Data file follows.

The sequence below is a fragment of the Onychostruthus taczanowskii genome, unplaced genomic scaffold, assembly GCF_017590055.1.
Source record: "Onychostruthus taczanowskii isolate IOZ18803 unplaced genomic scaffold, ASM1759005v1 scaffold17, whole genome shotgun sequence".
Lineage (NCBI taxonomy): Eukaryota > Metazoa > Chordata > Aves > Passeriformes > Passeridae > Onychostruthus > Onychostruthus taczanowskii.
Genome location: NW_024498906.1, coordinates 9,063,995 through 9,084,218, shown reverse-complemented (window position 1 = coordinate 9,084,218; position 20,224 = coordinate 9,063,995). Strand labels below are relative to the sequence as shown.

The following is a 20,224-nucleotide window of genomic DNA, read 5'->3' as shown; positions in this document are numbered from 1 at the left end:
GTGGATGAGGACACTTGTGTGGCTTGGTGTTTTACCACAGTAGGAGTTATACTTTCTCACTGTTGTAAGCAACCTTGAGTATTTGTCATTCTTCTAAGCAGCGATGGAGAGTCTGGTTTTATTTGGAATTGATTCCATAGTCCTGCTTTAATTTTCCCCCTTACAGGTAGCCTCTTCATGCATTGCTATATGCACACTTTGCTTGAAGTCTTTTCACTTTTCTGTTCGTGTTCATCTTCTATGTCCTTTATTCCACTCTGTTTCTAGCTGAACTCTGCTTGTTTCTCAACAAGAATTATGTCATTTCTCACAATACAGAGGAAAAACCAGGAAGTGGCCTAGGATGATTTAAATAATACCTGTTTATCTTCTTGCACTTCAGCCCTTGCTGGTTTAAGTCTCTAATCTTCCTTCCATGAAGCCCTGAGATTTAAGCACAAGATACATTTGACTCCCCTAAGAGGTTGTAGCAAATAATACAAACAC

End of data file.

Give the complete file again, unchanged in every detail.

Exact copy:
The sequence below is a fragment of the Onychostruthus taczanowskii genome, unplaced genomic scaffold, assembly GCF_017590055.1.
Source record: "Onychostruthus taczanowskii isolate IOZ18803 unplaced genomic scaffold, ASM1759005v1 scaffold17, whole genome shotgun sequence".
Lineage (NCBI taxonomy): Eukaryota > Metazoa > Chordata > Aves > Passeriformes > Passeridae > Onychostruthus > Onychostruthus taczanowskii.
Genome location: NW_024498906.1, coordinates 9,063,995 through 9,084,218, shown reverse-complemented (window position 1 = coordinate 9,084,218; position 20,224 = coordinate 9,063,995). Strand labels below are relative to the sequence as shown.

The following is a 20,224-nucleotide window of genomic DNA, read 5'->3' as shown; positions in this document are numbered from 1 at the left end:
GTGGATGAGGACACTTGTGTGGCTTGGTGTTTTACCACAGTAGGAGTTATACTTTCTCACTGTTGTAAGCAACCTTGAGTATTTGTCATTCTTCTAAGCAGCGATGGAGAGTCTGGTTTTATTTGGAATTGATTCCATAGTCCTGCTTTAATTTTCCCCCTTACAGGTAGCCTCTTCATGCATTGCTATATGCACACTTTGCTTGAAGTCTTTTCACTTTTCTGTTCGTGTTCATCTTCTATGTCCTTTATTCCACTCTGTTTCTAGCTGAACTCTGCTTGTTTCTCAACAAGAATTATGTCATTTCTCACAATACAGAGGAAAAACCAGGAAGTGGCCTAGGATGATTTAAATAATACCTGTTTATCTTCTTGCACTTCAGCCCTTGCTGGTTTAAGTCTCTAATCTTCCTTCCATGAAGCCCTGAGATTTAAGCACAAGATACATTTGACTCCCCTAAGAGGTTGTAGCAAATAATACAAACAC